After proving that the inter-connection is OK then pump from one well into the other - discharge pipe MUST be well below static level before pump starts - no splashing allowed at all. Check that drawdown is in the 5 foot range and rise is a couple of feet greater, say 7 feet. Lower values are better, higher by a bit is OK but higher by a lot is bad. Bad depends on the local experience but most homeowners don't pump at 6 gpm for hours on end like a heating or cooling system would so you may not find much to go by. DO NOT take the drillers word for what is OK - he just wants to get paid and clear out. Consult with state or provincial groundwater departments to get some idea of what sort of reaction to expect. The values I gave you are for my area where we have fractured limestone rather than sand layers to draw from.
Make sure your well casings are PVC and the sand screens are stainless, best grade, don't skimp on quality. Wells need maintenance or they stop working. More so for heating and cooling where you pump thousands of times as much water as simple domestic users. Maintenance is generally just chlorinating whenever working on the wells and once or twice a year. If you notice drawdown or rise problems then you can regain capacity. If the injection well overflows then stop pumping, either relocate the pump from the draw well to the injection well or get another pump of equal or, better yet, more capacity and reverse the well flow until a lot of air comes out. Took me 2 days but sometimes it is a matter of minutes, depends on many factors. If that doesn't work and you suspect mineral deposition has plugged one or both wells then acid treatment would most likely restore capacity. Industrial strength acid is required which is very dangerous to handle so you must get professionals to do it. Try well drillers or geotechnical engineering companies who specialize in groundwater and who are familiar with acid treatment of wells. If your well casing is plain steel then acid would destroy it. Same goes for the screens - anything but the best grade stainless will be destroyed by the acid. Includes clamps and all other parts - stainless or PVC only. Polyethylene is NOT acceptable. Poly pipes and pumps must be removed before acid treatment because they can not tolerate acid.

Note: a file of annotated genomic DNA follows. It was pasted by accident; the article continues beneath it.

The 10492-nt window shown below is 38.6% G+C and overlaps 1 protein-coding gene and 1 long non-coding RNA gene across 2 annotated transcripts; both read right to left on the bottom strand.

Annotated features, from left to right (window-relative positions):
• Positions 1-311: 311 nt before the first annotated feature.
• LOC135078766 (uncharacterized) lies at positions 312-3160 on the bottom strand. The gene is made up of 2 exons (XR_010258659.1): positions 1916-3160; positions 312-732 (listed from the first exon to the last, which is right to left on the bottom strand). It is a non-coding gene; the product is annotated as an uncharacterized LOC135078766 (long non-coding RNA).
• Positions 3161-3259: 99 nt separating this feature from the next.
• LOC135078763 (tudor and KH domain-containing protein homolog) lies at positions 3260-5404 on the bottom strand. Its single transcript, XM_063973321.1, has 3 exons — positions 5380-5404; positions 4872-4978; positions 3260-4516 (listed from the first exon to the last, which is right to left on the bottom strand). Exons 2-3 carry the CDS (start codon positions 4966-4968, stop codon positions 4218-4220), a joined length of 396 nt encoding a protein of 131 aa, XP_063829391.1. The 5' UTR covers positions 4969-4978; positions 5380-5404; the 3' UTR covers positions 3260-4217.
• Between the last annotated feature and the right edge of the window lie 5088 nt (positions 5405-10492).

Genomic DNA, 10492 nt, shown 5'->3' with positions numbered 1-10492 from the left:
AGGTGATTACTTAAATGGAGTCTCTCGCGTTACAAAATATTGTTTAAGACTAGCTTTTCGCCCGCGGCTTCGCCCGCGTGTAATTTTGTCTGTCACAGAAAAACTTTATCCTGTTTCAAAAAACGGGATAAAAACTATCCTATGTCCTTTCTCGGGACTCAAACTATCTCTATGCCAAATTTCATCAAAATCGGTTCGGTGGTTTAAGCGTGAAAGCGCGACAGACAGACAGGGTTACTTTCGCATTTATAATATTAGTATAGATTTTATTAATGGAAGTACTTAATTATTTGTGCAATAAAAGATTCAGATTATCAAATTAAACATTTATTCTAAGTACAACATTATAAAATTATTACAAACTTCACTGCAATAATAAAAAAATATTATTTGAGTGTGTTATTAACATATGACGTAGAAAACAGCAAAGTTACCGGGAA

If your driller uses inferior materials, when you need to acid treat the well at a future date - it is inevitable - then the well would be destroyed and need to be replaced entirely at huge expense. Even chlorination would eat at steel casings and cause them to rust which would then become the source for iron bacteria.
The above rant and rave shows why closed loops are better than open loops. Closed loop may need a cleaning flush every 5 or 10 years. Open loop has no end of hassles. If you don't use the best well driller around you will be sorry and the best guy knows how he compares to the competition and charges much more - the only good guy in our area charges double and triple and is kept busy. There is no way an open-loop system is cheaper to build than a closed loop and the on-going costs and hassles are huge. The majority of the problems are related to the injection well so if you can eliminate the injection well by discharging to a pond it would help. It would cause concerns about groundwater quantities because huge amounts of water are used. If you are close to neighbors who reply on wells there may be concerns about drawdown affecting them. Neighbors could also get warmer water during air conditioning season.
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So 3 tons needs about 3x1.75 = 5.25 gpm, cooling it by about 0.8x36KBtu/h/(5.25x8.33x60Btu/h-F) = 11 F.

Why not just pump some water out of the river and dump it back in cooler? My 1820 farmhouse has a hand-dug well with water 9' below the surface and a nearby creek.
The ground loop can be the most expensive part of a water-source heat pump. Can a $400 18'x48' EZ Set inflatable pool be the heat source for a $5K 3-ton Climatemaster Tranquility 27 heat pump with a COP of 5? It might be solar- assisted where I live in PA, with an average 30.4 F January temp. We might add a little ground water if the ice ever reaches the bottom.
Nick